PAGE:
3. Ahmed I, Qazi IM, Jamal S. Quality evaluation of noodles prepared from blending of broken rice and wheat flour. Starch/Starke 67: 905–912 (2015)CrossRefGoogle Scholar
  4. Anderson JW, Baird P, Davis JrRH, Ferreri S, Knudtson M, Korarym A, Waters V, Wiliams CL. Health benefits of dietary fiber. Nutr Res 67: 188–205 (2009)Google Scholar
  5. AOAC. Official Method of Analysis of AOAC Intl. 17th ed. Method 934.01, 945.46, 992.15 (39.1.16), 954.02, 978.10, 985.29. Association of Official Analytical Chemists, Gaithersburg, MD, USA (2000)Google Scholar
  6. Boers HM, Hoorn JST, Mela DJ. A systematic review of the influence of rice characteristics and processing methods on postprandial glycaemic and insulinaemic responses: Review. Br. J. Nutr. 114: 1035–1045 (2015)CrossRefGoogle Scholar
  7. Cham S, Suwannaporn P. Effect of hydrothermal treatment of rice flour on various rice noodles quality. J. Cereal Sci. 51: 284–291 (2010)CrossRefGoogle Scholar
  8. Chan KW, Khong NMH, Iqbal S, Ismail, M. Simulated gastrointestinal pH condition improves antioxidant properties of wheat and rice flours. Int. J. Mol. Sci. 13: 7496–7507 (2012)CrossRefGoogle Scholar
  9. Chatatikun M, Chiabchalard A. Phytochemical screening and free radical scavenging activities of orange baby carrot and carrot (Daucus carota Linn.) root crude extracts. J. Chem. Pharm. Res. 5: 97–102 (2013)Google Scholar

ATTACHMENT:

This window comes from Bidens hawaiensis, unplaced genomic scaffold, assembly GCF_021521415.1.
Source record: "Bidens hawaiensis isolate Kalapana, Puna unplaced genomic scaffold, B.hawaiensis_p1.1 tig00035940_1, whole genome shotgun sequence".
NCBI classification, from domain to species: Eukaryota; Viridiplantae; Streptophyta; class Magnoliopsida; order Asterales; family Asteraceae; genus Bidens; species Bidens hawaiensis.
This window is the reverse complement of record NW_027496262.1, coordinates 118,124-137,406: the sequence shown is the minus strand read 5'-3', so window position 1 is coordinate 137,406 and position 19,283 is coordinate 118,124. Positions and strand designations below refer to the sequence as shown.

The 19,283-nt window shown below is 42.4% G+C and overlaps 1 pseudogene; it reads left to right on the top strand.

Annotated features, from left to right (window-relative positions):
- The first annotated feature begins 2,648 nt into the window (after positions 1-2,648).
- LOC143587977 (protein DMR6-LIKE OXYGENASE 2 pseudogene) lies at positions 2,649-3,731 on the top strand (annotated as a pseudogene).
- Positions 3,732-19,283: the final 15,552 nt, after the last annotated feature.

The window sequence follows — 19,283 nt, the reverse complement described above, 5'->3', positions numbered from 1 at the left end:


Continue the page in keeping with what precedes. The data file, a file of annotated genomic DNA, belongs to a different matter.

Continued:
10. Chungcharoen T, Prachayawarakorn S, Tungtrakul P, Soponronnarit S. Quality attributes of germinated high-amylose and waxy rice in superheated steam and hot air drying. Drying Technol. 33: 876–885 (2015)CrossRefGoogle Scholar
  11. Corral-Aguayo RD, Yahia M, Carrilo-Lopez A, Gonzalez-Aguilars G. Correlation between some nutritional components and the total antioxidant capacity measured with six different assays in eight horticultural crops (guava, mango, papaya, papaya, prickly pear fruit). J. Agric. Food Chem. 56: 10498–10504 (2008)CrossRefGoogle Scholar
  12. Han HM, Cho JH, Koh BK. Processing properties of Korean rice varieties in relation to rice noodle quality. Food Sci. Biotechnol. 20: 1277–1282 (2011)CrossRefGoogle Scholar